Mohammed Abdullah, an activist in the eastern suburb of Saqba, said the U.N. is also expected to visit that rebel-held area on Monday and will be under the protection of the Islam Brigade, which has thousands of fighters in the area.
Syrian activists and opposition leaders have said that between 322 and 1,300 people were killed in the alleged chemical attack in the capital's western suburbs.
Syria said Sunday that a U.N. team would be allowed to investigate the site, but a senior White House official dismissed the deal as "too late to be credible."
Speaking to reporters in the South Korean capital of Seoul, U.N. chief Ban Ki-Moon said about the investigation that "every hour counts. We cannot afford any more delays."
"If proven, any use of chemical weapons by anyone under any circumstances is a serious violation of international law and an outrageous crime. We cannot allow impunity in what appears to be a grave crime against humanity," Ban said.
Assad told Russia's Izvestia daily that accusations that his troops used chemicals were "politically motivated."
"This is nonsense," Assad was quoted as saying in an interview published Monday. "First they level the accusations, and only then they start collecting evidence."
Assad said that attacking such an area with chemical weapons would not make sense for the government as there was no clear front line between regime and rebel forces.
"How can the government use chemical weapons, or any other weapons of mass destruction, in an area where its troops are situated?" he asked.
With France, Britain, Israel and some U.S. congressmen urging swift military action against Assad's regime if the use of chemical agents is confirmed, the U.N. team's conclusions could have a dramatic impact on the trajectory of the country's civil war.
French Foreign Minister Laurent Fabius said no decision had been made on a military intervention but that any response would be "proportionate."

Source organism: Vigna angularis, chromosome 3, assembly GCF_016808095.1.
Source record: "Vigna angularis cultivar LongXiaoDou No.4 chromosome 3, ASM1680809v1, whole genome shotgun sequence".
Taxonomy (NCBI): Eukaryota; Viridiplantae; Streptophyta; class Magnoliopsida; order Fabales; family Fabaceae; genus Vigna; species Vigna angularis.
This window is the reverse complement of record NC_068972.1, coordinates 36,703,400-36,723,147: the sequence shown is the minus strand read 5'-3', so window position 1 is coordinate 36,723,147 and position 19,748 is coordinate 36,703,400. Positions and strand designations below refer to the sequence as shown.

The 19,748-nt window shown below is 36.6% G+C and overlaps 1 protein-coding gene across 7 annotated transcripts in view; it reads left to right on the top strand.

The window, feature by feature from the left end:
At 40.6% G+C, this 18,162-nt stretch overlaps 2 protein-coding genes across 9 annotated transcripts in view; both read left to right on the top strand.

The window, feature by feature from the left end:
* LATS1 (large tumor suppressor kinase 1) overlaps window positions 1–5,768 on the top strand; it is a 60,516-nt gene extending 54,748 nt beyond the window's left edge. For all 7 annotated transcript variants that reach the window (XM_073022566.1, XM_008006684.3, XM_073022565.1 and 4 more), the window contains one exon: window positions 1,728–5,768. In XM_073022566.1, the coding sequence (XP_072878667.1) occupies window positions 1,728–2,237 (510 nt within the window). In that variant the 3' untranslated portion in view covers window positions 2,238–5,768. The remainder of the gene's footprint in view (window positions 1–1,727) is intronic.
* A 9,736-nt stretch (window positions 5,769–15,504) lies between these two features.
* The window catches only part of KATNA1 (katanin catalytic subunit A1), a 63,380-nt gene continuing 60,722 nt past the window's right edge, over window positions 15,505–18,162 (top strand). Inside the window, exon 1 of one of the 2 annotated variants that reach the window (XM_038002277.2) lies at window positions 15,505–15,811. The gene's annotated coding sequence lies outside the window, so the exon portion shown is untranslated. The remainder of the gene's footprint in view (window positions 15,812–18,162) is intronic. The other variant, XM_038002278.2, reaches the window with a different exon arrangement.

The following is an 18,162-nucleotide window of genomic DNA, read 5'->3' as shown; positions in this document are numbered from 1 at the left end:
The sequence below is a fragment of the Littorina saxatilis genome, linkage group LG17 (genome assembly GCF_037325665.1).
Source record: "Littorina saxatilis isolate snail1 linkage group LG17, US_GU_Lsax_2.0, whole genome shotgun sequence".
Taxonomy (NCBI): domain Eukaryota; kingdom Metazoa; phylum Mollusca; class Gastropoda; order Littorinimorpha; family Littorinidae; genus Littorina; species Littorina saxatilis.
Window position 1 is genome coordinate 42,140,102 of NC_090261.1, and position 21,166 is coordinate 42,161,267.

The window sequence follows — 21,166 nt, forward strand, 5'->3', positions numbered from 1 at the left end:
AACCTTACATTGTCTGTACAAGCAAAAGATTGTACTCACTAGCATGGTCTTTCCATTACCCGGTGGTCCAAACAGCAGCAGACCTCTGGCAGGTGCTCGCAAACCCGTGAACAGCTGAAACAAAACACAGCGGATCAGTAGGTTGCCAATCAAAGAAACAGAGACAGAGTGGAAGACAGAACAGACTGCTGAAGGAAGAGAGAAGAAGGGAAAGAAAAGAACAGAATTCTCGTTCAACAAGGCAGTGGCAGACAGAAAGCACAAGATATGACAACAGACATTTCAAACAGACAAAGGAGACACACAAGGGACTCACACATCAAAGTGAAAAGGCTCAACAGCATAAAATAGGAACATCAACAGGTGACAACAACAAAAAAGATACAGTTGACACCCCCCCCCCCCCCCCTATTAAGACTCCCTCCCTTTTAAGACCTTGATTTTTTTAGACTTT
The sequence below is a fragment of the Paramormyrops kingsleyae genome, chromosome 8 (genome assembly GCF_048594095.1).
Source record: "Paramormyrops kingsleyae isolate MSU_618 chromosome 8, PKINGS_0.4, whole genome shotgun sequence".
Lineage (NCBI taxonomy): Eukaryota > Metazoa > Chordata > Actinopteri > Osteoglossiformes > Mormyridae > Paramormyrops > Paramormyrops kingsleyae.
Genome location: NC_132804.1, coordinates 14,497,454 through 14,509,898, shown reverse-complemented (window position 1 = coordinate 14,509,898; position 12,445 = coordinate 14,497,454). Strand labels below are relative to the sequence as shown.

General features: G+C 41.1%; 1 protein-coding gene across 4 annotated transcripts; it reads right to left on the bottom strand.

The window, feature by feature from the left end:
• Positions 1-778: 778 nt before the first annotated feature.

"It will be negotiated in coming days," Fabius told Europe 1 radio on Monday. He said that the lack of a U.N. blessing was problematic, but that all options remain on the table.
"The only option that I can't imagine would be to do nothing," Fabius said.
Britain's Foreign Secretary William Hague said diplomatic pressure has not worked on Syria's government, adding that a response was still possible without complete unity in the U.N. Security Council.
Also Monday, the German government suggested for the first time that it would support an international military response if it is confirmed that Assad's troops attacked opponents with chemical weapons.
Chancellor Angela Merkel's spokesman Steffen Seibert said Monday that if U.N. inspectors confirm the use of chemical weapons, "it must be punished."
Turkish Foreign Minister Ahmet Davutoglu said Turkey would take part in an international coalition against Assad if the U.N. failed to come up with sanctions to punish Syria for the alleged use of chemical weapons. Turkey has been one of Assad's harshest critics.
Assad said in the interview that a military campaign against his country will not succeed
"They can start a war but they will not know where it will spread or how it will end," Assad said. "Superpowers can launch wars but they cannot win them."
Asked what the US. would face in any intervention, Assad answered: "What it suffered in all its wars from Vietnam until now. Failure."
In Syria, rebels captured on Monday the central town of Khanaser, cutting a major road that links the central province of Hama with the northern province of Aleppo, the Observatory and the Aleppo Media Center reported. The road was used to supply Aleppo with food as well as weapons.
Rebels control wide areas of Aleppo that border Turkey, the media center said.
The Observatory also reported that rebels bombarded a military academy in the central city of Homs Sunday night, killing three cadets and wounding more than 50.
Mroue reported from Beirut. Associated Press writer Nataliya Vasilyeva from Moscow and John Heilprin in Geneva contributed to this report.